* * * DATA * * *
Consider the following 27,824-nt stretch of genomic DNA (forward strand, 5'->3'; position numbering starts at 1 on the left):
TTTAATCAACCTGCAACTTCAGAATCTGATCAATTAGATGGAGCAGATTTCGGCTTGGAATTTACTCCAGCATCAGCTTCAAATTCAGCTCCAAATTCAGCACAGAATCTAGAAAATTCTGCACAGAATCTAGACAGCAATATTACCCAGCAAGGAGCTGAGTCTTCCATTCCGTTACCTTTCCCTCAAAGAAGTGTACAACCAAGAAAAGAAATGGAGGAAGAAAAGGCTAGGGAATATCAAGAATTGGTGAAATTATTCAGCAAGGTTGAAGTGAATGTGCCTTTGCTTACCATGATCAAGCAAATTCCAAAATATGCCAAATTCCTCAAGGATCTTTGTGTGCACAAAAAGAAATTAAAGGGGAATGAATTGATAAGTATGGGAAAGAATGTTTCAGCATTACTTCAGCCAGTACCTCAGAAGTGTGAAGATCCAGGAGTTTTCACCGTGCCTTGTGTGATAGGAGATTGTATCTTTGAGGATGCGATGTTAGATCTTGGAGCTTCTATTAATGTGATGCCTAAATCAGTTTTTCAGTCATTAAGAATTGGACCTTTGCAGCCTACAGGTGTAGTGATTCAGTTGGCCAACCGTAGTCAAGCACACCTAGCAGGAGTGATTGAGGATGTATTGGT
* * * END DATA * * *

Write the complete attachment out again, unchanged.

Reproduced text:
Consider the following 27,824-nt stretch of genomic DNA (forward strand, 5'->3'; position numbering starts at 1 on the left):
TTTAATCAACCTGCAACTTCAGAATCTGATCAATTAGATGGAGCAGATTTCGGCTTGGAATTTACTCCAGCATCAGCTTCAAATTCAGCTCCAAATTCAGCACAGAATCTAGAAAATTCTGCACAGAATCTAGACAGCAATATTACCCAGCAAGGAGCTGAGTCTTCCATTCCGTTACCTTTCCCTCAAAGAAGTGTACAACCAAGAAAAGAAATGGAGGAAGAAAAGGCTAGGGAATATCAAGAATTGGTGAAATTATTCAGCAAGGTTGAAGTGAATGTGCCTTTGCTTACCATGATCAAGCAAATTCCAAAATATGCCAAATTCCTCAAGGATCTTTGTGTGCACAAAAAGAAATTAAAGGGGAATGAATTGATAAGTATGGGAAAGAATGTTTCAGCATTACTTCAGCCAGTACCTCAGAAGTGTGAAGATCCAGGAGTTTTCACCGTGCCTTGTGTGATAGGAGATTGTATCTTTGAGGATGCGATGTTAGATCTTGGAGCTTCTATTAATGTGATGCCTAAATCAGTTTTTCAGTCATTAAGAATTGGACCTTTGCAGCCTACAGGTGTAGTGATTCAGTTGGCCAACCGTAGTCAAGCACACCTAGCAGGAGTGATTGAGGATGTATTGGT